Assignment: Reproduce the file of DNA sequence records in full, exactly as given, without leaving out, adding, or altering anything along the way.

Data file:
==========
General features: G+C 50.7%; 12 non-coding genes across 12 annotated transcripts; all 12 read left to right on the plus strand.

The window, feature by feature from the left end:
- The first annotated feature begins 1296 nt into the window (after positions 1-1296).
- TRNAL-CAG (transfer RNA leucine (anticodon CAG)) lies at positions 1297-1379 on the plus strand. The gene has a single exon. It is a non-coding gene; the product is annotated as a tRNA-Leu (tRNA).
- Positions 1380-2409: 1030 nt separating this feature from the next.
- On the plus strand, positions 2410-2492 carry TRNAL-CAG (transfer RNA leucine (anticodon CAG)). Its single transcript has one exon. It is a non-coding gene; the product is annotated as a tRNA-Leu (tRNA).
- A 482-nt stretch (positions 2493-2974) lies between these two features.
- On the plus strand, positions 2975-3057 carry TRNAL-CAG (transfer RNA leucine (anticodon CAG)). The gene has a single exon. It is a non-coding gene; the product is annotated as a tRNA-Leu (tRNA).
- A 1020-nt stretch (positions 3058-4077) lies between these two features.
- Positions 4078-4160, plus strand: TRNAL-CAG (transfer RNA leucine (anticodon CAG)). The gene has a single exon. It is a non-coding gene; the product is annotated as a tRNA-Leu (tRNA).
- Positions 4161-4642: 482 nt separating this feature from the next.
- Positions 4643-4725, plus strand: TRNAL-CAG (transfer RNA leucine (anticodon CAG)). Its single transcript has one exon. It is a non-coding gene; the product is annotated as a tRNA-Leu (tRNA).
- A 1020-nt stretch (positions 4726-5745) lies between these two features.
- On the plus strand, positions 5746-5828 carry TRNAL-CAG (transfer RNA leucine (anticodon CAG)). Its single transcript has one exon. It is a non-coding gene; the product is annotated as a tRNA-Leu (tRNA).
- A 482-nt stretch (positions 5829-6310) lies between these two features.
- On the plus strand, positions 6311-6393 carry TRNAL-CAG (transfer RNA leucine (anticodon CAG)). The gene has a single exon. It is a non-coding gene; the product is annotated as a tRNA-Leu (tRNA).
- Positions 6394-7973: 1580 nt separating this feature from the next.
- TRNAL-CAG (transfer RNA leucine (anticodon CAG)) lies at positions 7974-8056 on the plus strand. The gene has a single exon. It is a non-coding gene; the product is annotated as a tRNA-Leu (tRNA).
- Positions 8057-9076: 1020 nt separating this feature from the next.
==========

General features: G+C 50.7%; 12 non-coding genes across 12 annotated transcripts; all 12 read left to right on the plus strand.

The window, feature by feature from the left end:
- The first annotated feature begins 1296 nt into the window (after positions 1-1296).
- TRNAL-CAG (transfer RNA leucine (anticodon CAG)) lies at positions 1297-1379 on the plus strand. The gene has a single exon. It is a non-coding gene; the product is annotated as a tRNA-Leu (tRNA).
- Positions 1380-2409: 1030 nt separating this feature from the next.
- On the plus strand, positions 2410-2492 carry TRNAL-CAG (transfer RNA leucine (anticodon CAG)). Its single transcript has one exon. It is a non-coding gene; the product is annotated as a tRNA-Leu (tRNA).
- A 482-nt stretch (positions 2493-2974) lies between these two features.
- On the plus strand, positions 2975-3057 carry TRNAL-CAG (transfer RNA leucine (anticodon CAG)). The gene has a single exon. It is a non-coding gene; the product is annotated as a tRNA-Leu (tRNA).
- A 1020-nt stretch (positions 3058-4077) lies between these two features.
- Positions 4078-4160, plus strand: TRNAL-CAG (transfer RNA leucine (anticodon CAG)). The gene has a single exon. It is a non-coding gene; the product is annotated as a tRNA-Leu (tRNA).
- Positions 4161-4642: 482 nt separating this feature from the next.
- Positions 4643-4725, plus strand: TRNAL-CAG (transfer RNA leucine (anticodon CAG)). Its single transcript has one exon. It is a non-coding gene; the product is annotated as a tRNA-Leu (tRNA).
- A 1020-nt stretch (positions 4726-5745) lies between these two features.
- On the plus strand, positions 5746-5828 carry TRNAL-CAG (transfer RNA leucine (anticodon CAG)). Its single transcript has one exon. It is a non-coding gene; the product is annotated as a tRNA-Leu (tRNA).
- A 482-nt stretch (positions 5829-6310) lies between these two features.
- On the plus strand, positions 6311-6393 carry TRNAL-CAG (transfer RNA leucine (anticodon CAG)). The gene has a single exon. It is a non-coding gene; the product is annotated as a tRNA-Leu (tRNA).
- Positions 6394-7973: 1580 nt separating this feature from the next.
- TRNAL-CAG (transfer RNA leucine (anticodon CAG)) lies at positions 7974-8056 on the plus strand. The gene has a single exon. It is a non-coding gene; the product is annotated as a tRNA-Leu (tRNA).
- Positions 8057-9076: 1020 nt separating this feature from the next.